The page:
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The shadow side of high-achieving educational systems is its demoralizing and even debilitating levels of stress upon students. The Buddhist spiritual practice of creating beautiful works of art called mandalas and then destroying them when they are completed offers schools a counterintuitive metaphor for dealing with the increasing sense of competition evident in our educational systems. This mandala-making process of creating and then ultimately destroying a cherished achievement models an insight schools need to help students become both productive and balanced. (See this SCMP video on the construction and meaning of the mandala by Bhutanese monks visiting Hong Kong’s Asia Society in May.) Continue reading

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“From Whirlwind to Wisdom”: Baccalaureate Speech to Class of 2016

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Graduating senior Brent Hensley and myself prepping for the baccalaureate service on June 5, which began graduation week.

Welcome to graduation week, it’s my pleasure to share a few thoughts tonight as you prepare you to go through this major rite of passage – bringing closure to your high school career and beginning your next step in life.

Just last Monday we were all sitting in the gym and Josh Levy was summarizing the 2015-2016 year in what he called a “whirlwind” of activities. We have our own HKIS code language for the whirlwind: formatives and summatives, IFs, APs, SATs, GPAs squeezing in the occasional DMCs – thanks to last year’s interim cluing me in on that one. That’s just a brief reminder of the whirlwind.

But this week, seniors, will be like no other at HKIS. The usual whirlwind has been quelled . . . and what will take its place? My wish for you this week is that you can exchange the usual whirlwind for a bit of wisdom. Continue reading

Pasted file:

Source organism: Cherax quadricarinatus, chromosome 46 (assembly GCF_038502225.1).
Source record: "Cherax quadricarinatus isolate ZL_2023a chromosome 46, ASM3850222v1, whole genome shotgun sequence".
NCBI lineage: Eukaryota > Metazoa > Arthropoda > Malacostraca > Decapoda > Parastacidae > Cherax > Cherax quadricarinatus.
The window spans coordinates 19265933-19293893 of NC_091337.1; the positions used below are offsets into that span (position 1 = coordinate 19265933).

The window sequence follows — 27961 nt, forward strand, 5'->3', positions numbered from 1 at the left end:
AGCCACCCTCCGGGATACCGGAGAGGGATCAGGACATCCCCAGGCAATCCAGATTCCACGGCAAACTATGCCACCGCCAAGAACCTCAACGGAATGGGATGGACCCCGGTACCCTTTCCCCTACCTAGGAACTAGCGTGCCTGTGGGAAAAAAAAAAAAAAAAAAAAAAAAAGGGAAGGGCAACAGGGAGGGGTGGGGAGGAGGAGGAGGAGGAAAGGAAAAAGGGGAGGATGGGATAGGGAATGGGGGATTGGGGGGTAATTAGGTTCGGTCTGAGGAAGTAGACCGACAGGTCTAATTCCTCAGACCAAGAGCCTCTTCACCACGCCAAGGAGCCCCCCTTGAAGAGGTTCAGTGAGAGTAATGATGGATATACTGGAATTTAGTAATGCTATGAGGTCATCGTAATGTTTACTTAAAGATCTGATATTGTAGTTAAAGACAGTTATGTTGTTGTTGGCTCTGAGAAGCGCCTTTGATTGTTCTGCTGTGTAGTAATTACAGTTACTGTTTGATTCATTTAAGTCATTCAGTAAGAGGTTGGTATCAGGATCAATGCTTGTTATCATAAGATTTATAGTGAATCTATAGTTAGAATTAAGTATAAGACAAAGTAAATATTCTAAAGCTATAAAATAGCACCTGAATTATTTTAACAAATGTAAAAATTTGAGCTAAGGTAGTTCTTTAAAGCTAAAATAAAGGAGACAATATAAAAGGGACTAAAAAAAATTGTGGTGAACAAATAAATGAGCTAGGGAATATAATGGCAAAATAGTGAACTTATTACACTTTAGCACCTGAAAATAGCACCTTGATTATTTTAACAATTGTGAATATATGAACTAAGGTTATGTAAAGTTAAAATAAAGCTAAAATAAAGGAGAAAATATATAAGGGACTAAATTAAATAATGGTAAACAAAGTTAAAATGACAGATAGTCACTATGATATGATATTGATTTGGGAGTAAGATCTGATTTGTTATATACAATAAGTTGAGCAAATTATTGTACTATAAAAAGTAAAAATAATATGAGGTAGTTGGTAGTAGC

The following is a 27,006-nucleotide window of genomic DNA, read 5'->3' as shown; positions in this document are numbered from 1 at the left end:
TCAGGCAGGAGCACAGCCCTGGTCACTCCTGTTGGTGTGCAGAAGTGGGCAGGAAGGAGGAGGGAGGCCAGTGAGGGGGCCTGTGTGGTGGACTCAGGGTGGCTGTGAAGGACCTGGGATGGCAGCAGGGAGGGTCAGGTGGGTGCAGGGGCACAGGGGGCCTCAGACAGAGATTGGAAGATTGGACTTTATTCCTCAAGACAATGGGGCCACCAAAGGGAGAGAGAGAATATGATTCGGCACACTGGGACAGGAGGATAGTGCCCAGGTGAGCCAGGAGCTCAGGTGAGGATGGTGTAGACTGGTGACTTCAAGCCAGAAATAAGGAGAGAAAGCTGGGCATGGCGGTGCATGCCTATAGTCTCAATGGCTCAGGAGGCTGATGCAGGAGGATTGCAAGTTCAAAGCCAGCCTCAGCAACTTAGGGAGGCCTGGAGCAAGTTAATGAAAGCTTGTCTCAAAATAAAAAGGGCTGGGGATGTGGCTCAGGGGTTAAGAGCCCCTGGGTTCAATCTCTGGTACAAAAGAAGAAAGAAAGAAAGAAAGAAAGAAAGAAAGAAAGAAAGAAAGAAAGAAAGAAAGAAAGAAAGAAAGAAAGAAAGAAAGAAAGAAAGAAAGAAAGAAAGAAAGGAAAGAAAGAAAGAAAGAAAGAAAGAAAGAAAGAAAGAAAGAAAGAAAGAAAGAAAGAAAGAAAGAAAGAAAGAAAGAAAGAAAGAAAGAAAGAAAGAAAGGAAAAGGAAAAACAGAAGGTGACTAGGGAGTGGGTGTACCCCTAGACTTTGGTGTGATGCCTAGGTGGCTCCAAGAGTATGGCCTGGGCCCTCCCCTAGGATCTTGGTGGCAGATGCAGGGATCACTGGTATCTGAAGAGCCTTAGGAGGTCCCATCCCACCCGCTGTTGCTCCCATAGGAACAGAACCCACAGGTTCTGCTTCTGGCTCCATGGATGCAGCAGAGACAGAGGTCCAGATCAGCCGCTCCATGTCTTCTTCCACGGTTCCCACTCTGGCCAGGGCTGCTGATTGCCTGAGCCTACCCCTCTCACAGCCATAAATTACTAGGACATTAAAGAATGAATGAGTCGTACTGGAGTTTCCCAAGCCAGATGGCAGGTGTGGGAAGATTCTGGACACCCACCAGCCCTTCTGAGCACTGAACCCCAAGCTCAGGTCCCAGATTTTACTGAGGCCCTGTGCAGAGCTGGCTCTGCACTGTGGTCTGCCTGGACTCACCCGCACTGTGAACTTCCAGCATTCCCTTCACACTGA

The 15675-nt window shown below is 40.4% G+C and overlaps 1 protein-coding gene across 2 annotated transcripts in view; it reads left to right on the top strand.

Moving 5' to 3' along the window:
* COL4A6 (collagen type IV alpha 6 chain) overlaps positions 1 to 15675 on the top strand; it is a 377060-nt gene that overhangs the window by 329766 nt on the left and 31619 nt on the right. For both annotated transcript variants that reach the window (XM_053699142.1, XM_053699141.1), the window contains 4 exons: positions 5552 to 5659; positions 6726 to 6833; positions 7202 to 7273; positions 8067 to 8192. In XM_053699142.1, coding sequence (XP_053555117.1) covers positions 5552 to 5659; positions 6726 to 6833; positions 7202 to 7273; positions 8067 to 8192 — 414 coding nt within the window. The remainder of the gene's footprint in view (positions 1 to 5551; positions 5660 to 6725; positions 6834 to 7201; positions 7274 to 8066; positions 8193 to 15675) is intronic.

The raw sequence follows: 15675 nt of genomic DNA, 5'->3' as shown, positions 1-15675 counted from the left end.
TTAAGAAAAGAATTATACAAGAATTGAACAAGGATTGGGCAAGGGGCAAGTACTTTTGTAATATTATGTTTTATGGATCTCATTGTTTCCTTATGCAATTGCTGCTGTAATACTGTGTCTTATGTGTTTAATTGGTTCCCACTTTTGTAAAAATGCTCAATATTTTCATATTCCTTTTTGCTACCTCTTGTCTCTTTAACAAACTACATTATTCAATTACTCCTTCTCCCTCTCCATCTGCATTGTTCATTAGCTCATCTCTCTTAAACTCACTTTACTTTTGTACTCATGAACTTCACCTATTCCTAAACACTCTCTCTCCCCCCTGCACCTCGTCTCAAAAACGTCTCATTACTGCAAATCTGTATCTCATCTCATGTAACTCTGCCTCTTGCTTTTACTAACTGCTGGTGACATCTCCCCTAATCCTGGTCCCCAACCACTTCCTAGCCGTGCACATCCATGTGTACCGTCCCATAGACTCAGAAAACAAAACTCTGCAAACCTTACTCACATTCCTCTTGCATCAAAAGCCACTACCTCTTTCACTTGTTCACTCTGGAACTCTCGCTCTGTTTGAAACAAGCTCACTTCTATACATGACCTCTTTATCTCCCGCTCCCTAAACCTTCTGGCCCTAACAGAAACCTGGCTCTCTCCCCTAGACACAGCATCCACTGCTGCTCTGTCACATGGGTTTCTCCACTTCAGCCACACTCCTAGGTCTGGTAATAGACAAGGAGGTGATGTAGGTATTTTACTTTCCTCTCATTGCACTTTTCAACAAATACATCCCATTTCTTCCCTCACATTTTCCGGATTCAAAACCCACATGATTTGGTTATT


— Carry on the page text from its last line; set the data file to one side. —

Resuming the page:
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Teaching for Self-Transcendence: Spiritual Practices in the World Religions Classroom

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A spiritual practices project has become the centerpiece of my  9th grade World Religions curriculum. Students can choose any spiritual practice, such as meditation which resulted in the dreamy image of rebirth above, to help themselves grow. This entry shares my approach to teaching the course, the role of this project in the curriculum, and 14 examples of student projects. 

Introduction

Over the last five years as I’ve taught World Religions at Hong Kong International School, I’ve continued to weigh the most fundamental questions about this area of study: what is the purpose of religion and how do I teach toward that purpose?

I’ve come to the tentative conclusion that, in the midst of a society that trains us to be separate, autonomous individuals, the purpose of religion, which literally means to “reconnect,” is to offer followers self-transcendence, uniting a lower, self-protective self with a more generous, outward-focused Larger Self. Continue reading

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Teaching Consciousness of the Body: Two Practitioners in Dialogue

DSC_3799In contemporary culture which overemphasizes the mind’s ability to accomplish and achieve, most students consider paying attention to the body for the purpose of “being” an unexplored strategy for stress reduction. In this dialogue Marty Schmidt and Sangeeta Bansal, both teachers of mindfulness practices, discuss the importance of the body in their teaching and how they lead their students towards greater body consciousness.